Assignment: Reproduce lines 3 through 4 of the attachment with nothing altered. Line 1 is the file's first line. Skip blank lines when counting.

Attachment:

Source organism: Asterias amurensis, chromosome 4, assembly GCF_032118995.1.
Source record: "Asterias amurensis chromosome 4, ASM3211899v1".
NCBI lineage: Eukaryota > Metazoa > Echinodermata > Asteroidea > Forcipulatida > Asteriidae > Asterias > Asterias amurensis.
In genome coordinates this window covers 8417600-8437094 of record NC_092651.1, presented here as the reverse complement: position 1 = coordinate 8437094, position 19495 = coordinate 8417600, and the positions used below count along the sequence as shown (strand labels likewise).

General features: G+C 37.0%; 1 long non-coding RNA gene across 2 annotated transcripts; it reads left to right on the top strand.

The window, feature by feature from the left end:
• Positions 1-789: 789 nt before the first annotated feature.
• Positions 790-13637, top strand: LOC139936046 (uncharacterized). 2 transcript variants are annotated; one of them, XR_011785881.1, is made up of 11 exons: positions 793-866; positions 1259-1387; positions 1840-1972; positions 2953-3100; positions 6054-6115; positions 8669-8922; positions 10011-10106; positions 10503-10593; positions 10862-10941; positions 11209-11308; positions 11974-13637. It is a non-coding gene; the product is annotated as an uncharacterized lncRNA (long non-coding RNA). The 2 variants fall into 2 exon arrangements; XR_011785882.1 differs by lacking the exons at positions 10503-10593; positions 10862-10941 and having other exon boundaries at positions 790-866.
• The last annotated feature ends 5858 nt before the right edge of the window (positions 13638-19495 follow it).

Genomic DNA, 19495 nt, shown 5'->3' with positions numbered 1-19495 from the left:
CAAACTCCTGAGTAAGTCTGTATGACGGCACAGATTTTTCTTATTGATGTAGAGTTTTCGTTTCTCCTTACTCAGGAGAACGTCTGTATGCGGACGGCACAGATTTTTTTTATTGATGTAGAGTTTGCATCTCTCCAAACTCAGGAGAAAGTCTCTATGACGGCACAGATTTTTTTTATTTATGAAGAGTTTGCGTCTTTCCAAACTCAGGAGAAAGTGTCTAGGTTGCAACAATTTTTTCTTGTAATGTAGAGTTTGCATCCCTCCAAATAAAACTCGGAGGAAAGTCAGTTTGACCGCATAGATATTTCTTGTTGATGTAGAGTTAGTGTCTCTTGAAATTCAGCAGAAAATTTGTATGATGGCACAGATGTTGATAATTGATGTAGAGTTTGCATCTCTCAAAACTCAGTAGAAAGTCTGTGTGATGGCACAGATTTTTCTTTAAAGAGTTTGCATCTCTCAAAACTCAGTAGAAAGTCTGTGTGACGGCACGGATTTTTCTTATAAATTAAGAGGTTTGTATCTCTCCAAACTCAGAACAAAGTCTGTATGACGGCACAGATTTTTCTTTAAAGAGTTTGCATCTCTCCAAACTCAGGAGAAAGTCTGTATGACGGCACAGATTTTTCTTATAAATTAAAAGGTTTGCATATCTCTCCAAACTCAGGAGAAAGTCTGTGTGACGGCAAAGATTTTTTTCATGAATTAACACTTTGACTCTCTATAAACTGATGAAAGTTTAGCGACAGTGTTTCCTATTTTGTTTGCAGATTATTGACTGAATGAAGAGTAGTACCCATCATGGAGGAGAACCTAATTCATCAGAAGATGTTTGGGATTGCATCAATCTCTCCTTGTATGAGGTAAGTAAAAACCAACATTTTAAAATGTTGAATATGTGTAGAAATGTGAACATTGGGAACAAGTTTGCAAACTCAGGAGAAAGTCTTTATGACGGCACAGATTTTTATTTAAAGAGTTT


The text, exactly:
NCBI lineage: Eukaryota > Metazoa > Echinodermata > Asteroidea > Forcipulatida > Asteriidae > Asterias > Asterias amurensis.
In genome coordinates this window covers 8417600-8437094 of record NC_092651.1, presented here as the reverse complement: position 1 = coordinate 8437094, position 19495 = coordinate 8417600, and the positions used below count along the sequence as shown (strand labels likewise).